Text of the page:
When I was in college, a classmate’s cousin was diagnosed with leukemia and didn’t have a match for a bone marrow transplant. We (as well as her family members across the country) held bone marrow donor registration drives at school to encourage more South Asians to register. Our drives were incredibly successful in a short amount of time and actually inspired the formation of an organization dedicated to registering more students at our university. Though the classmate’s cousin sadly ended up passing away, I’m still hearing stories of students who match with and donate to complete strangers because they registered at our drives. It’s an incredible way to help someone, and especially important for minorities since we’re so underrepresented in the national registry. Registering while you’re young is important too (younger donors provide the greatest chance for a successful transplant) so don’t delay! – Meghana Kaloji
I was recently notified by the National Marrow Donor Program’s Be The Match Registry that I am a preliminary marrow match for a 16-year-old girl. When I joined the registry my sophomore year of college, I never thought I could potentially save a life one day. It’s still so surreal to think I am capable of making a life-changing difference in one person’s life, whom I may never meet or learn more about.
It’s no surprise, South Asian Americans are smart, funny, and are becoming more of a well-rounded community, but there’s one thing holding us back—the significantly low number of possible donor registrants. The truth is, bone marrow donation is simple, safe and a relatively painless process but the lack of understanding about this process is the biggest reason South Asian patients have a difficult time finding a suitable match. It’s important to note, about three-fourths of bone marrow donations, are non-surgical procedures, and unlike donating organs, bone marrow and stem cells grow back after donation.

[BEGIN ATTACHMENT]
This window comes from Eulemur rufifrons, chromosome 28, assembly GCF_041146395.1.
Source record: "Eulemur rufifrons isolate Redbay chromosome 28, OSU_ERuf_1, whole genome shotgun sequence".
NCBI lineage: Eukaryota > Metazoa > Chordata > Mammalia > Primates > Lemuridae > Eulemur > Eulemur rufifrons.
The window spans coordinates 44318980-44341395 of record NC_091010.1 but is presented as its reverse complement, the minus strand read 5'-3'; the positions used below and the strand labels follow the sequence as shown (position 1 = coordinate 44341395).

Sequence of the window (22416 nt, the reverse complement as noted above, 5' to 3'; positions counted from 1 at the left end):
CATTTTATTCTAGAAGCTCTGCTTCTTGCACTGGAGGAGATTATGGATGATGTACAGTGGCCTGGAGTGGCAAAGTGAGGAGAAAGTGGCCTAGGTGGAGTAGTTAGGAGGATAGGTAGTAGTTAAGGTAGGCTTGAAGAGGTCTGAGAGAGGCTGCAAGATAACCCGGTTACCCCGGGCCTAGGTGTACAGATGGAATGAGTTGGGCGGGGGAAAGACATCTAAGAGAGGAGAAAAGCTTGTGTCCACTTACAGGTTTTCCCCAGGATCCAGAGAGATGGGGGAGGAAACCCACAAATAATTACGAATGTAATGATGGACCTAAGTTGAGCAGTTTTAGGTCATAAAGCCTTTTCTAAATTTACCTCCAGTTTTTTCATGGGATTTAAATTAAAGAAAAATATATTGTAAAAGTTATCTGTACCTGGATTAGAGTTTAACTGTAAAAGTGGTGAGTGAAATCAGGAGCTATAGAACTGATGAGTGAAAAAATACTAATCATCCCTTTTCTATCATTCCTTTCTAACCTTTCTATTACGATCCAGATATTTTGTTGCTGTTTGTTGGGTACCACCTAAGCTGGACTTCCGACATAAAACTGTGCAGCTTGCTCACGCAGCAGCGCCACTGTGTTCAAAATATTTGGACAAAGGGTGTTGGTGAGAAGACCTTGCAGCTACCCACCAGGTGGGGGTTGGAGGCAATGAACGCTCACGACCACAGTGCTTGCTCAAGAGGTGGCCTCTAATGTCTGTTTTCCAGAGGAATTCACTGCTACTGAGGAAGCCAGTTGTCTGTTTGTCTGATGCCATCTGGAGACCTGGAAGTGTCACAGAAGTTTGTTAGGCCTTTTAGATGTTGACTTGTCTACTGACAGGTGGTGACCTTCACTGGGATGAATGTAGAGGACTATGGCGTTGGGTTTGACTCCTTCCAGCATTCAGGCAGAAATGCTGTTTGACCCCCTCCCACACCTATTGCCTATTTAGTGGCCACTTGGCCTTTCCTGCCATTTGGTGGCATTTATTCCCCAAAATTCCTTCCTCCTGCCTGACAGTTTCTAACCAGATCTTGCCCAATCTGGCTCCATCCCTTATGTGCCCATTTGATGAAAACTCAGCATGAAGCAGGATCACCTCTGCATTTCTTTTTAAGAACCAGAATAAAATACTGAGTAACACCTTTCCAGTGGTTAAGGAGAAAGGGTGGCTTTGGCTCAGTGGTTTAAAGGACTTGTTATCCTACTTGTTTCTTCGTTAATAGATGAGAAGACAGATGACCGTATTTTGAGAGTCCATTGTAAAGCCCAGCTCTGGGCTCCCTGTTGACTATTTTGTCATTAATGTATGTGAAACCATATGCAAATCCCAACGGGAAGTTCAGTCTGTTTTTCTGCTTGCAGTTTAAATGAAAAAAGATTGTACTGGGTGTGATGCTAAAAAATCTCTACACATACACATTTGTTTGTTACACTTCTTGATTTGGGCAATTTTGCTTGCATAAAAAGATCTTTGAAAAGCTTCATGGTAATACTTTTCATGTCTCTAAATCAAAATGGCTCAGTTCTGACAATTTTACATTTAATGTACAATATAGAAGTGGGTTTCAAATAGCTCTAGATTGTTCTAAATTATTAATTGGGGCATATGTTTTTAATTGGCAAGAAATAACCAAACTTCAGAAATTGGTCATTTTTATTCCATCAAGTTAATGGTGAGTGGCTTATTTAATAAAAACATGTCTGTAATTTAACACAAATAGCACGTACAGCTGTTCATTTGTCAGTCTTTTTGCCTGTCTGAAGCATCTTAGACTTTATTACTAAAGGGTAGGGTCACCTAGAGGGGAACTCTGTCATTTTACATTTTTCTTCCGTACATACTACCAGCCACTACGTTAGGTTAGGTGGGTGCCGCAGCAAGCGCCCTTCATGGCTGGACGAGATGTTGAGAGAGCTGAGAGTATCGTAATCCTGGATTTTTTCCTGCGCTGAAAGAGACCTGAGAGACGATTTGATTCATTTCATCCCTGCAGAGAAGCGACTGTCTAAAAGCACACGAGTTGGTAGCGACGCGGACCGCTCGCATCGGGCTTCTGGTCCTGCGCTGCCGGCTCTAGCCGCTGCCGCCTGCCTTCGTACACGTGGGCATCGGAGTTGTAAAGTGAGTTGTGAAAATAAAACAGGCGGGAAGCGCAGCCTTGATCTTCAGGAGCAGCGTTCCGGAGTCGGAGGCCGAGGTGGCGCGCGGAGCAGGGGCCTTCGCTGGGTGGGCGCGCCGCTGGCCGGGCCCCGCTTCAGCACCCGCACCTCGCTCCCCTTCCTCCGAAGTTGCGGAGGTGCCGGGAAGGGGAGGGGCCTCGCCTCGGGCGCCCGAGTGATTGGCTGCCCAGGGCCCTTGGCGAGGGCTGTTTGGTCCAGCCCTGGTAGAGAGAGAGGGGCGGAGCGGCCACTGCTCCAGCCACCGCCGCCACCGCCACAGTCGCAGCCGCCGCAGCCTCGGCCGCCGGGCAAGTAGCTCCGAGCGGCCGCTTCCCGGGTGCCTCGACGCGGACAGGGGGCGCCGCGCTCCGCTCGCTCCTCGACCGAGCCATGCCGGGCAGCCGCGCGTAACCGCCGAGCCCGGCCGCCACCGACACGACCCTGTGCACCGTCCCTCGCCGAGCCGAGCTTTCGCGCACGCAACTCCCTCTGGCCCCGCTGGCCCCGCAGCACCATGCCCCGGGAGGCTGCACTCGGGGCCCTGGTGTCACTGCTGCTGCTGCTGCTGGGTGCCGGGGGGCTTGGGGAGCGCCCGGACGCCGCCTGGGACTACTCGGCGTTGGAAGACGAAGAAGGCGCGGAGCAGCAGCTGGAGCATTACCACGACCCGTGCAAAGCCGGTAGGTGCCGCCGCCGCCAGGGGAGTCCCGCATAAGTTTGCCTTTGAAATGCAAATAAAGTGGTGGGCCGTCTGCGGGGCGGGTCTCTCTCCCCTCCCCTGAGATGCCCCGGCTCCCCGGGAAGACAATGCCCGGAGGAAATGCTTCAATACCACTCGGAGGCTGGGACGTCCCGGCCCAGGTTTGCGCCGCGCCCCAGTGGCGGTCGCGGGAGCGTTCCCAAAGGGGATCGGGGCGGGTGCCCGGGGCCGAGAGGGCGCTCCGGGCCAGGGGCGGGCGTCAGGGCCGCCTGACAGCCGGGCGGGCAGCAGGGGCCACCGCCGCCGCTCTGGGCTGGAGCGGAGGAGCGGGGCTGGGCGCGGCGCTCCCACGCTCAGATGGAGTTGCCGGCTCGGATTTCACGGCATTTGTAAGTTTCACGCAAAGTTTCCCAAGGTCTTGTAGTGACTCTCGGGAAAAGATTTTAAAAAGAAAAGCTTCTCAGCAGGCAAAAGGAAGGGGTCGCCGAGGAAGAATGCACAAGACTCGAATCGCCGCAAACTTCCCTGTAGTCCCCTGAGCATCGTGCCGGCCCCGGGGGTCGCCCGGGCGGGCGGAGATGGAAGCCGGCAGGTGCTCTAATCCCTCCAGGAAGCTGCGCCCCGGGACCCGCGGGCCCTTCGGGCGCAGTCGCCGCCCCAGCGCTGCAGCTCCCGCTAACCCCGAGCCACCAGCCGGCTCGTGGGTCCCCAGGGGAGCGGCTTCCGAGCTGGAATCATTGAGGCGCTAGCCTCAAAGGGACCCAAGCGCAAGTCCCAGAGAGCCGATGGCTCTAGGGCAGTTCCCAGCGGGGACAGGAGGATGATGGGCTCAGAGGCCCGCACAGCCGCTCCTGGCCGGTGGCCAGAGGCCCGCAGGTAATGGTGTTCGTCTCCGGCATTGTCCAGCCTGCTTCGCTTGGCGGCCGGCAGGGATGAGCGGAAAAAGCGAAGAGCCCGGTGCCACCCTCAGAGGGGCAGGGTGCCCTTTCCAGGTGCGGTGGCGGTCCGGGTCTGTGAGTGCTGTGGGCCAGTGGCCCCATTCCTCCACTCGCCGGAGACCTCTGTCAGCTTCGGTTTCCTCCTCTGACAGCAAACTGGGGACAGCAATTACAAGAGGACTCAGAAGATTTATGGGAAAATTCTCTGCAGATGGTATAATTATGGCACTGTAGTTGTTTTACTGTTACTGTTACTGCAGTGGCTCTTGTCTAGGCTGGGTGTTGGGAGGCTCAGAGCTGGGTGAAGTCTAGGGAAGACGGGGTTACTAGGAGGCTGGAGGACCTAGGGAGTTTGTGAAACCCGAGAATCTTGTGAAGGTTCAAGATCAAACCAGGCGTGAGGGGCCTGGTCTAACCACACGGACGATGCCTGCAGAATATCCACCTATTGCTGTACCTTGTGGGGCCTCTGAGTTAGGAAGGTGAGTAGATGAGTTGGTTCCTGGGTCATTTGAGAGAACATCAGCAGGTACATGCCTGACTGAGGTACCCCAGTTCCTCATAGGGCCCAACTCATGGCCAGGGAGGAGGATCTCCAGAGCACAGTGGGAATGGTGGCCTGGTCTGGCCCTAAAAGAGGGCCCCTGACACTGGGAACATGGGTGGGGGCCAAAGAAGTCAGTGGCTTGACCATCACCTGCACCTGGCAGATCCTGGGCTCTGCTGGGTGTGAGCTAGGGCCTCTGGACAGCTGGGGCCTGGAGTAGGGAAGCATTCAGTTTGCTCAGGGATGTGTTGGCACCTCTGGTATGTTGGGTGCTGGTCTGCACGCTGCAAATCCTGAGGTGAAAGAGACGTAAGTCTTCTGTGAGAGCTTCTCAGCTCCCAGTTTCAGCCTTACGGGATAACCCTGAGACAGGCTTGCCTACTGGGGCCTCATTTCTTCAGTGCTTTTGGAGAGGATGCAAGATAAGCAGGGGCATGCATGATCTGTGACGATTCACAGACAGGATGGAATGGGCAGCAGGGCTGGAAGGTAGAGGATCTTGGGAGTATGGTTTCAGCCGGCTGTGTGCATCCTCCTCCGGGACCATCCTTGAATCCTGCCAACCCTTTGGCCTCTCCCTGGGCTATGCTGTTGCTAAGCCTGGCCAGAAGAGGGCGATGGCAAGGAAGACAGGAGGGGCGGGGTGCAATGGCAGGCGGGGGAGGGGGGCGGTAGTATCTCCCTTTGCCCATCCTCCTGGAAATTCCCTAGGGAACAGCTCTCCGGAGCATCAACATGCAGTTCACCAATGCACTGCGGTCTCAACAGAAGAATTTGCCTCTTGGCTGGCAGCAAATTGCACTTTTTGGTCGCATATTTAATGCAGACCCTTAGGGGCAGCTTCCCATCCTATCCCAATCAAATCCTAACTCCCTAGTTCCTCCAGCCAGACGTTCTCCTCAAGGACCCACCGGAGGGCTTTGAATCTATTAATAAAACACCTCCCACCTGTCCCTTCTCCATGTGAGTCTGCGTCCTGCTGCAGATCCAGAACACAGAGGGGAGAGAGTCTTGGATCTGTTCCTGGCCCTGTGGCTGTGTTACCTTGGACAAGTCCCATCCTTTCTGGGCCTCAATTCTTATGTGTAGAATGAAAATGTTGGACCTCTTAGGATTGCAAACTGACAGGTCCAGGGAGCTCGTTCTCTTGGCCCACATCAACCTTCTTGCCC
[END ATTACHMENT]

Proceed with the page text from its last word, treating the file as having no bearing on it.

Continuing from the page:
I look forward to sharing my journey during this procedure via BrownGirlMagazine.com, and hope you will join me in becoming a donor today and saving a life tomorrow. – Trisha Sakhuja
Bone marrow is important because it is where all blood cells begin their journey. Having a malfunctioning bone marrow causes a lot of the blood-related cancers like leukemia.
Getting on the registry is a very simple process. Simply visit deletebloodcancer.org and register. Registration requires you to answer a few quick questions about yourself and your health, they will then mail you a cheek swab kit and instructions with a paid return envelope. The entire process is painless and free.
Listed below are some of the places that will be holding in-person bone marrow drives this weekend. If you will be in the area for any, take your friends and family and participate! Follow Baby Kenza’s journey to being cured at the Facebook page run by her close family: A Cure For Kenza.
We hope you will join the Brown Girl staff in fighting cancer. Comment below and let us know how cancer has touched your life, if you have been able to get on the registry or share pictures of your cheek swab kit. We’d love to be involved in the process because, together, we can increase the odds for everyone.